Saturday, July 12, 2008
This post is actually about a mother and her son and the son's friend. They are not tapirs, but humans. Kay wrote to us in June 2008, and included a check for $77.15:
My son Maxwell collected this money for the tapirs. We have a couple of them here at our Fresno Chaffee Zoo and he has taken a real interest in them. He researched them online and found your website. He printed out pictures and created a notebook with facts and photos. He along with his friend Bronson did a presentation to their 5th Grade class, and over the course of 2 months of passing a jar around with pictures of tapirs on it managed to collect this money.
He also started a T is for Tapir Club where they wear their T-shirts and go around telling everyone how great [tapirs] are.
When I called your organization to find out how you would like me to send the money (not a box full of loose change! Ha! Ha!) I was told you could send a certificate to each of the boys. I know that would make them feel good so I'm going to put their addresses at the bottom.
Thank you and give a tapir a hug for us!
Kay in California
Friday, July 04, 2008
For englargement, click photo
This skeleton photo was taken by Carol Schaffer at the Smithsonian Institution, Washington, DC, in 2008. Tapir fan and friend Annemarie sent it along with Carol's agreement that we could post it online. Thanks to both of you! The skeleton has apparently been on display for many, many years. I have a print online in The Tapir Gallery in black and white taken (probably) in the 1970s by Robert A. Wilson. It's not as clear as this one by Carol, so I was very happy to have a chance to post this image. Click the photo to enlarge. The text says,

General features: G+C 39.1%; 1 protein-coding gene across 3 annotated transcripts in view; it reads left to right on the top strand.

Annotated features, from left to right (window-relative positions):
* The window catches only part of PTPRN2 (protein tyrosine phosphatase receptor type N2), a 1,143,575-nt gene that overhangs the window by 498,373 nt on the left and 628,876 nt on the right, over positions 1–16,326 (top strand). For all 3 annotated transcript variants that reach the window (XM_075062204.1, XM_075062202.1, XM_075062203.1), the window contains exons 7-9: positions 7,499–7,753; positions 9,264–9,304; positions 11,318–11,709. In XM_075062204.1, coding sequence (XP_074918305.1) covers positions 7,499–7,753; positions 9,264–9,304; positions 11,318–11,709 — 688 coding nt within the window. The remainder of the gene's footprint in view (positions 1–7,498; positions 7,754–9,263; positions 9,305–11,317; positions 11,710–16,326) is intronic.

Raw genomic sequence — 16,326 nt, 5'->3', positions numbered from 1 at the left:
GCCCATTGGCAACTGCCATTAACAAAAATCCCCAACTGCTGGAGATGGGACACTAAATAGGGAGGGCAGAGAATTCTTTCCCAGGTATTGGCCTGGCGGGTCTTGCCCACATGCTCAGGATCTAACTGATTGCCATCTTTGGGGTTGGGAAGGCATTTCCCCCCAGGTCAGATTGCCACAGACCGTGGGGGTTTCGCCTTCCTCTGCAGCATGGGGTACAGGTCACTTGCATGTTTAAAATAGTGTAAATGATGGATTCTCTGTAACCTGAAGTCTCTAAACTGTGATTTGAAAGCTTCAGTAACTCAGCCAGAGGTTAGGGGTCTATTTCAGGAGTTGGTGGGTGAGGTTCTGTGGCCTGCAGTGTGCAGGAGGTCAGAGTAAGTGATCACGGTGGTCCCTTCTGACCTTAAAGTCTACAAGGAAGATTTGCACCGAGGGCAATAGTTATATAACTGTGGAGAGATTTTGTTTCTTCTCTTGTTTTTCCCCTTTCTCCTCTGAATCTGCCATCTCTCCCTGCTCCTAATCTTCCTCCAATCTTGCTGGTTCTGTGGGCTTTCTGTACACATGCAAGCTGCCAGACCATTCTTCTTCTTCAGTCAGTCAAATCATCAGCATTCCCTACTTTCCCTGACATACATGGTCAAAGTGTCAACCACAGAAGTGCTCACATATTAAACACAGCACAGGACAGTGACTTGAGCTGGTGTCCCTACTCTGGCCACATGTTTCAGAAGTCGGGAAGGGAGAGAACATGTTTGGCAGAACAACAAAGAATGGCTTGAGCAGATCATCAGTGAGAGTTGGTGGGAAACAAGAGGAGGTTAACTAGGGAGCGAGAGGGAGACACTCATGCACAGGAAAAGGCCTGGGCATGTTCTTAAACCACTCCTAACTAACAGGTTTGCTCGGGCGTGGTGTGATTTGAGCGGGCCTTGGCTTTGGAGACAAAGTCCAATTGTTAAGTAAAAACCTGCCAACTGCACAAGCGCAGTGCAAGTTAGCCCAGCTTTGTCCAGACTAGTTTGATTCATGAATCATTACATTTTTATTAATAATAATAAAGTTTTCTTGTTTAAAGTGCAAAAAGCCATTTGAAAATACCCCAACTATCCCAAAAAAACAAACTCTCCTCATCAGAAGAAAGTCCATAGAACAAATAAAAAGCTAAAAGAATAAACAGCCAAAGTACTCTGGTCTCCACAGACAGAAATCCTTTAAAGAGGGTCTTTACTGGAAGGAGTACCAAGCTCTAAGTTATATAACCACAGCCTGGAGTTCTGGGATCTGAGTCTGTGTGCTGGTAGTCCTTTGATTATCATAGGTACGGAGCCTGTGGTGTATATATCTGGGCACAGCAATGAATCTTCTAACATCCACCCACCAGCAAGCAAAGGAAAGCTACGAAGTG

Tapirs are forest-dwellers of the moist tropics. With the side toes present, the foot is broad and flexible, and is useful in swimming and walking on soft ground. The teeth are simple and low-crowned. In this species a vertical bony plate forms a partition between the nostrils.
Tapir species can be identifed easily from their skulls. Baird's tapir is the only one with a full bony plate as described above. The Malayan tapir has a much smaller partial plate attached at the lower resting point of the plate you see here, while the lowland and mountain tapir have no hint of this septum.
The big guy at the left is not a tapir, but seems to be watching over the smaller Tapirus. Possibly it's a titanothere? If anyone knows, please send a note!